UK workers are assuming substantial organisational control of the firms in which they work, with the past two months distinguished by a smattering of corporate conversions to employee ownership (EO).
On 13 June, Blackpool recruitment and payroll services group Kinetic  and Peterborough management consultancy firm BCS Group  both revealed that they have switched to EO. Their announcements followed one earlier this month from Devon-based organic veg-box company Riverford,  stating that employees have taken a 74% stake in the firm. Riverford’s turnover alone is registered as £56.6 million, indicating that the economic force of employee-owned businesses (EOBs) is significant.
In May, Edinburgh firm i4 Product Design  and another firm from the same sector, Cambridge Design Partnership (CDP),  both announced that they had switched to EO, with CDP’s founding partners Mike Beadman, Mike Cane and Matt Schumann saying: “We believe this is a great opportunity for CDP to accelerate our mission to become a world-leading innovator, with the company’s most important asset – its staff – at the centre of our strategy.
“It means we can continue to grow without the involvement of external shareholders, so we can maintain full control over the direction of the business and our creative culture.”
According to advocacy group the Employee Ownership Association, the UK economy’s cross-industry EO segment is growing at a rate of 10% per year, with more and more EOB conversions happening all the time, as leaders place the fates of their firms in the hands of staff. Which factors are driving this trend?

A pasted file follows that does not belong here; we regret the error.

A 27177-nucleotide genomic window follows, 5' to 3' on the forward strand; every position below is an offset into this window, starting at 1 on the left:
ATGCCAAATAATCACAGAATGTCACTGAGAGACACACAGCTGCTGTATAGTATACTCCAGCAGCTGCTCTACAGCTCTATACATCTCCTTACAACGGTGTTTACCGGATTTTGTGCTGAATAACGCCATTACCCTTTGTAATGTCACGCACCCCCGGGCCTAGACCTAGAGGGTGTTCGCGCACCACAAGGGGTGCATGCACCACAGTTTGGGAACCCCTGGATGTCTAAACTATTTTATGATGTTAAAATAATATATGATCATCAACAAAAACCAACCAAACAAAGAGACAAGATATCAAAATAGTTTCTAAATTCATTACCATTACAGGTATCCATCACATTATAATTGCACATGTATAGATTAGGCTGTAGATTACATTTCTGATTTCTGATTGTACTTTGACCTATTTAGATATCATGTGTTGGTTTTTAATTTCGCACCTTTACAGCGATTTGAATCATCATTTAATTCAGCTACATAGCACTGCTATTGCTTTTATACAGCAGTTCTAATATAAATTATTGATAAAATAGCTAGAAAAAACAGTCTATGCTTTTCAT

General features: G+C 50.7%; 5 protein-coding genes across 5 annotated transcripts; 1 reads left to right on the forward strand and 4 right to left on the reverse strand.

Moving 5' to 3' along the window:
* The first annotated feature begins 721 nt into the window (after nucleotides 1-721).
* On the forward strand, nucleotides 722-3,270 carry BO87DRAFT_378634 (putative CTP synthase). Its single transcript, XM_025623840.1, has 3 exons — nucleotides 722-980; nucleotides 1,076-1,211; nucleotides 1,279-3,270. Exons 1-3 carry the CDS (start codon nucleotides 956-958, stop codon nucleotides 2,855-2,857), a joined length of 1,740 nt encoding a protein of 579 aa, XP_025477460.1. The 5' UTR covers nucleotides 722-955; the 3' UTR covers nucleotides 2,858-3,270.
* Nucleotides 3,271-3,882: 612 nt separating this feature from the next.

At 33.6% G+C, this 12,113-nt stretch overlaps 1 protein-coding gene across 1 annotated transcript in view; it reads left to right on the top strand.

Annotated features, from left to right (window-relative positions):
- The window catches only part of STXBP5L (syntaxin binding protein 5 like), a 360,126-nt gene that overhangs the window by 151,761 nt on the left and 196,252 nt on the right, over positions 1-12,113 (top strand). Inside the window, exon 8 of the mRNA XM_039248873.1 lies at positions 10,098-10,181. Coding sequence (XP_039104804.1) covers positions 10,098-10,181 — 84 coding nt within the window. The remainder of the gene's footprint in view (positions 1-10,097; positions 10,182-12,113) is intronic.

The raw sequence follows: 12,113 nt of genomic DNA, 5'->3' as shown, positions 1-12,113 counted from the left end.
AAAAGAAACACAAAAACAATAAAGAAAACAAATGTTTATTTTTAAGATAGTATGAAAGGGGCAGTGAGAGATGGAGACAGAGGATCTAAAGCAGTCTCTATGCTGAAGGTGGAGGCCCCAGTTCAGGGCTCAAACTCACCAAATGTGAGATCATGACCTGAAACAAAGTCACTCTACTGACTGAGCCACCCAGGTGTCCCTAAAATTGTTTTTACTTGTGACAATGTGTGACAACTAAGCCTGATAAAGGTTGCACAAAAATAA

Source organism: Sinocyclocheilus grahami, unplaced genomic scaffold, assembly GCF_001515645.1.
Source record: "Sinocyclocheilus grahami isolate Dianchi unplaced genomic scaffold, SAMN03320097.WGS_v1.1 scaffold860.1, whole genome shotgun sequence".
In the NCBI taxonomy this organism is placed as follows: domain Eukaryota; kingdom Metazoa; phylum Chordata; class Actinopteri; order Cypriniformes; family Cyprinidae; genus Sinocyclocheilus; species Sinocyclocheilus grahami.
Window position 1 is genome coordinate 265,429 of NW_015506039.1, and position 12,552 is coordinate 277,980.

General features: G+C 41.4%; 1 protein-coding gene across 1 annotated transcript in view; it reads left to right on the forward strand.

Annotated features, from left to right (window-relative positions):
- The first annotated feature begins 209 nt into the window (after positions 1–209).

The Institute of Leadership & Management's head of research, policy and standards Kate Cooper says: “Research indicates that millennials seek a sense of purpose from their jobs, and that they want to make a difference. The Institute has recently begun a research project on responsible leadership, in partnership with the University of Birmingham and the West Midlands Combined Authority.  The launch event at the University on 14 June featured a panel of local sixth-formers, and one in particular spoke very eloquently about the need for meaning in the work that she was looking for when she enters the job market.”
With that in mind, Cooper explains, “it makes sense that, as those budding candidates grow older and rise through the ranks of their chosen professions, there will be a movement to share the rewards more widely. At present, there is a disconnect: if you’re looking for purpose and you’re making a difference – but it’s primarily someone else who is achieving the rewards for your effort – something’s not quite right about that.
“If we are seeing the emergence of young companies started by people with a drive to have purpose woven into their work, then sharing rewards will be a more natural outcome of that cultural approach than traditional modes of remuneration.”
Cooper notes: “John Lewis’s continued success as a brand is so often attributed to its partnership model, whereby everyone shares in the company’s commercial achievements – and that model has existed at the firm since 1929. Firms in the John Lewis mould have traditionally been in a minority. But now a new generation of employees has entered the workforce on a quest for meaning, they’re in a position not only to influence established corporations, but to set up their own, shaped by their worldviews.”
She adds: “millennials with the earliest birth dates are now getting well into their 30s, so they’re more of an established part of the workforce. It’s also likely that they would be less inclined to job-hop, as many of them will by now have mortgages and children. So they will be looking to bring change from within at the companies where they have developed their careers.”
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